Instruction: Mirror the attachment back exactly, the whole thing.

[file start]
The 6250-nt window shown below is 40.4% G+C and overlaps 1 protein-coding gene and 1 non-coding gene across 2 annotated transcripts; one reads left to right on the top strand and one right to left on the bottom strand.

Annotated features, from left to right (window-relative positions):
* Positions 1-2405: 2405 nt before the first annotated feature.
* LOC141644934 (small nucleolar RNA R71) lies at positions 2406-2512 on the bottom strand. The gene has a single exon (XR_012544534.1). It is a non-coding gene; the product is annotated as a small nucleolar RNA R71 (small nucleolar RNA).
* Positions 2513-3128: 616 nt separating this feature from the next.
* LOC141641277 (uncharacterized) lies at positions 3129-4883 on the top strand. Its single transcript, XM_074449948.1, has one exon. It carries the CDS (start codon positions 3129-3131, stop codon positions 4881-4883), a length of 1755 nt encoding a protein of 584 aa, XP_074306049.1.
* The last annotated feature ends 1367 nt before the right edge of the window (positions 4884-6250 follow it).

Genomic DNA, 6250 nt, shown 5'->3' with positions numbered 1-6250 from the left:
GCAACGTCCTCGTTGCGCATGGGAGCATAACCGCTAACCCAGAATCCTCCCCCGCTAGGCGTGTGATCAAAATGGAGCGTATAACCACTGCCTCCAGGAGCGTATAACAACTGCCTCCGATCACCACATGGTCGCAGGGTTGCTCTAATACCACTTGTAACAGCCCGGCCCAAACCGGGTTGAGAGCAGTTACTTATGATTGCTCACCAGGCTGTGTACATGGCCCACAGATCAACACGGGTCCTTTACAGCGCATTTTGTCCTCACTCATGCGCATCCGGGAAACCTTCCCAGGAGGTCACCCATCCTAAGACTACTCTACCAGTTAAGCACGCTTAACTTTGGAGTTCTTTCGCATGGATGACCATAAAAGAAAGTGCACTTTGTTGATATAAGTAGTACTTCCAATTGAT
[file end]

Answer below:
The 6250-nt window shown below is 40.4% G+C and overlaps 1 protein-coding gene and 1 non-coding gene across 2 annotated transcripts; one reads left to right on the top strand and one right to left on the bottom strand.

Annotated features, from left to right (window-relative positions):
* Positions 1-2405: 2405 nt before the first annotated feature.
* LOC141644934 (small nucleolar RNA R71) lies at positions 2406-2512 on the bottom strand. The gene has a single exon (XR_012544534.1). It is a non-coding gene; the product is annotated as a small nucleolar RNA R71 (small nucleolar RNA).
* Positions 2513-3128: 616 nt separating this feature from the next.
* LOC141641277 (uncharacterized) lies at positions 3129-4883 on the top strand. Its single transcript, XM_074449948.1, has one exon. It carries the CDS (start codon positions 3129-3131, stop codon positions 4881-4883), a length of 1755 nt encoding a protein of 584 aa, XP_074306049.1.
* The last annotated feature ends 1367 nt before the right edge of the window (positions 4884-6250 follow it).

Genomic DNA, 6250 nt, shown 5'->3' with positions numbered 1-6250 from the left:
GCAACGTCCTCGTTGCGCATGGGAGCATAACCGCTAACCCAGAATCCTCCCCCGCTAGGCGTGTGATCAAAATGGAGCGTATAACCACTGCCTCCAGGAGCGTATAACAACTGCCTCCGATCACCACATGGTCGCAGGGTTGCTCTAATACCACTTGTAACAGCCCGGCCCAAACCGGGTTGAGAGCAGTTACTTATGATTGCTCACCAGGCTGTGTACATGGCCCACAGATCAACACGGGTCCTTTACAGCGCATTTTGTCCTCACTCATGCGCATCCGGGAAACCTTCCCAGGAGGTCACCCATCCTAAGACTACTCTACCAGTTAAGCACGCTTAACTTTGGAGTTCTTTCGCATGGATGACCATAAAAGAAAGTGCACTTTGTTGATATAAGTAGTACTTCCAATTGAT